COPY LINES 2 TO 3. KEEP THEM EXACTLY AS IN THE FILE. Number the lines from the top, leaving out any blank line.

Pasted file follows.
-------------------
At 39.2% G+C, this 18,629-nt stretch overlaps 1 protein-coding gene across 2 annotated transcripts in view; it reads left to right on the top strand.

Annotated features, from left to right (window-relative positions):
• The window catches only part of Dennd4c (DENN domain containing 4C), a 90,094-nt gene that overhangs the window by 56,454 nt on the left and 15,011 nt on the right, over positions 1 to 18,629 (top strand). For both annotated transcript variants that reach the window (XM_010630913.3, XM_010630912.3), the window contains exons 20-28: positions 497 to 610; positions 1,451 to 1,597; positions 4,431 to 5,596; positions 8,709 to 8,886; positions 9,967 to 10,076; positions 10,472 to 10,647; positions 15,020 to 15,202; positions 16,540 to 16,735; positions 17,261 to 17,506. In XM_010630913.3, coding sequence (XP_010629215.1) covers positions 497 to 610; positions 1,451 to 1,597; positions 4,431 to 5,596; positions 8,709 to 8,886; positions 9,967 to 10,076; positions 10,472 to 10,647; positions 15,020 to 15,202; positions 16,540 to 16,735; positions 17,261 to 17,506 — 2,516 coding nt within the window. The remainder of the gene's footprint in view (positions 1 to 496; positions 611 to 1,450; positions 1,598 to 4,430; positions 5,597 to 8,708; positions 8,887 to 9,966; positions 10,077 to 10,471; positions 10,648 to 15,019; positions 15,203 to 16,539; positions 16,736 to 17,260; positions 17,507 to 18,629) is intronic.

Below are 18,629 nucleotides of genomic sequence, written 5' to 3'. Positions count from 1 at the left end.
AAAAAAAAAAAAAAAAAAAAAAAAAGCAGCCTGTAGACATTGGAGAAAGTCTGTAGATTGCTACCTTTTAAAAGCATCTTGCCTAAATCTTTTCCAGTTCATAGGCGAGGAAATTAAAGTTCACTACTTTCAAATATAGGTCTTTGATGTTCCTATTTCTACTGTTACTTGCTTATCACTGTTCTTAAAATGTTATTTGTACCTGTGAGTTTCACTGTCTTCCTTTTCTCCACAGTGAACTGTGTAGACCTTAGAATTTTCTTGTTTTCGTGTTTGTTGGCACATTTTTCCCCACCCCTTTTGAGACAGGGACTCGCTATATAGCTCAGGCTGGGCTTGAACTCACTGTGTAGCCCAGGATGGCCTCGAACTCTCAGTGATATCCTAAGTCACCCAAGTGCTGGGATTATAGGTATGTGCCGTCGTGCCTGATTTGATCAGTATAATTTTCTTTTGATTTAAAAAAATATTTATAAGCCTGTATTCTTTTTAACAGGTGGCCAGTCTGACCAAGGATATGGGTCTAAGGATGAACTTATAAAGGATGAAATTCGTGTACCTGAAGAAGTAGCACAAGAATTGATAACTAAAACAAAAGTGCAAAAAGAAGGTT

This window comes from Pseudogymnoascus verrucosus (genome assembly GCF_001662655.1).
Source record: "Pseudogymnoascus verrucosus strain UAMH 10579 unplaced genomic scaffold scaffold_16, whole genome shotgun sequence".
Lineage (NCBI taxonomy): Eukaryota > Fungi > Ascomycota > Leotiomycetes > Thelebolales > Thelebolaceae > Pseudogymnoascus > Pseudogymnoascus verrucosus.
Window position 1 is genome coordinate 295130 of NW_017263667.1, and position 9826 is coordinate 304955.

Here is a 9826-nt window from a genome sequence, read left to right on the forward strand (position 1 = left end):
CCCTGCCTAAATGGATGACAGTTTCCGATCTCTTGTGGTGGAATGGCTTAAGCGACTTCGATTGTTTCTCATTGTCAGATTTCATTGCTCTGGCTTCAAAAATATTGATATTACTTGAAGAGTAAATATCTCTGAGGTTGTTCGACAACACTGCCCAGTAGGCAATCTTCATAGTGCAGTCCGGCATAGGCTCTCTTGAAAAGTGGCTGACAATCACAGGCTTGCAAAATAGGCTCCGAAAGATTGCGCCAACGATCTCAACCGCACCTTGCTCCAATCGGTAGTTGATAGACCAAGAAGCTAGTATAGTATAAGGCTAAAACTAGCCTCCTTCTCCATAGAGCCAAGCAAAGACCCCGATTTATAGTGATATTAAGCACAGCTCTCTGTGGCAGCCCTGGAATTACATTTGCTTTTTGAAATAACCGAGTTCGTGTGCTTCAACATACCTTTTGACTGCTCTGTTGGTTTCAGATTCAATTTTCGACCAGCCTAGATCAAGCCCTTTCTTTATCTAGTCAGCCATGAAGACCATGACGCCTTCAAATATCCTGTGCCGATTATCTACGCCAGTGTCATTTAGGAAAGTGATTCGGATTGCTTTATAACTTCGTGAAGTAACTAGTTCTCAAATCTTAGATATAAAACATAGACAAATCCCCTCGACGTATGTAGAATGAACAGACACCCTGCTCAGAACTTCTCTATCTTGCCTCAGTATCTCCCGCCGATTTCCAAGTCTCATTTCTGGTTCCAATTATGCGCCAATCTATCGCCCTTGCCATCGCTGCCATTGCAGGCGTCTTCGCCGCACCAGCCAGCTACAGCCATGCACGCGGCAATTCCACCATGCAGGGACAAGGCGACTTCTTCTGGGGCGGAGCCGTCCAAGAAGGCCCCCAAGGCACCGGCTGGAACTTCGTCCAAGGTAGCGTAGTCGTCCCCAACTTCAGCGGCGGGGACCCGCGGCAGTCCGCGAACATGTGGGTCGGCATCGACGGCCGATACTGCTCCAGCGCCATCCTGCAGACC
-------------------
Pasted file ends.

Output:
Annotated features, from left to right (window-relative positions):
• The window catches only part of Dennd4c (DENN domain containing 4C), a 90,094-nt gene that overhangs the window by 56,454 nt on the left and 15,011 nt on the right, over positions 1 to 18,629 (top strand). For both annotated transcript variants that reach the window (XM_010630913.3, XM_010630912.3), the window contains exons 20-28: positions 497 to 610; positions 1,451 to 1,597; positions 4,431 to 5,596; positions 8,709 to 8,886; positions 9,967 to 10,076; positions 10,472 to 10,647; positions 15,020 to 15,202; positions 16,540 to 16,735; positions 17,261 to 17,506. In XM_010630913.3, coding sequence (XP_010629215.1) covers positions 497 to 610; positions 1,451 to 1,597; positions 4,431 to 5,596; positions 8,709 to 8,886; positions 9,967 to 10,076; positions 10,472 to 10,647; positions 15,020 to 15,202; positions 16,540 to 16,735; positions 17,261 to 17,506 — 2,516 coding nt within the window. The remainder of the gene's footprint in view (positions 1 to 496; positions 611 to 1,450; positions 1,598 to 4,430; positions 5,597 to 8,708; positions 8,887 to 9,966; positions 10,077 to 10,471; positions 10,648 to 15,019; positions 15,203 to 16,539; positions 16,736 to 17,260; positions 17,507 to 18,629) is intronic.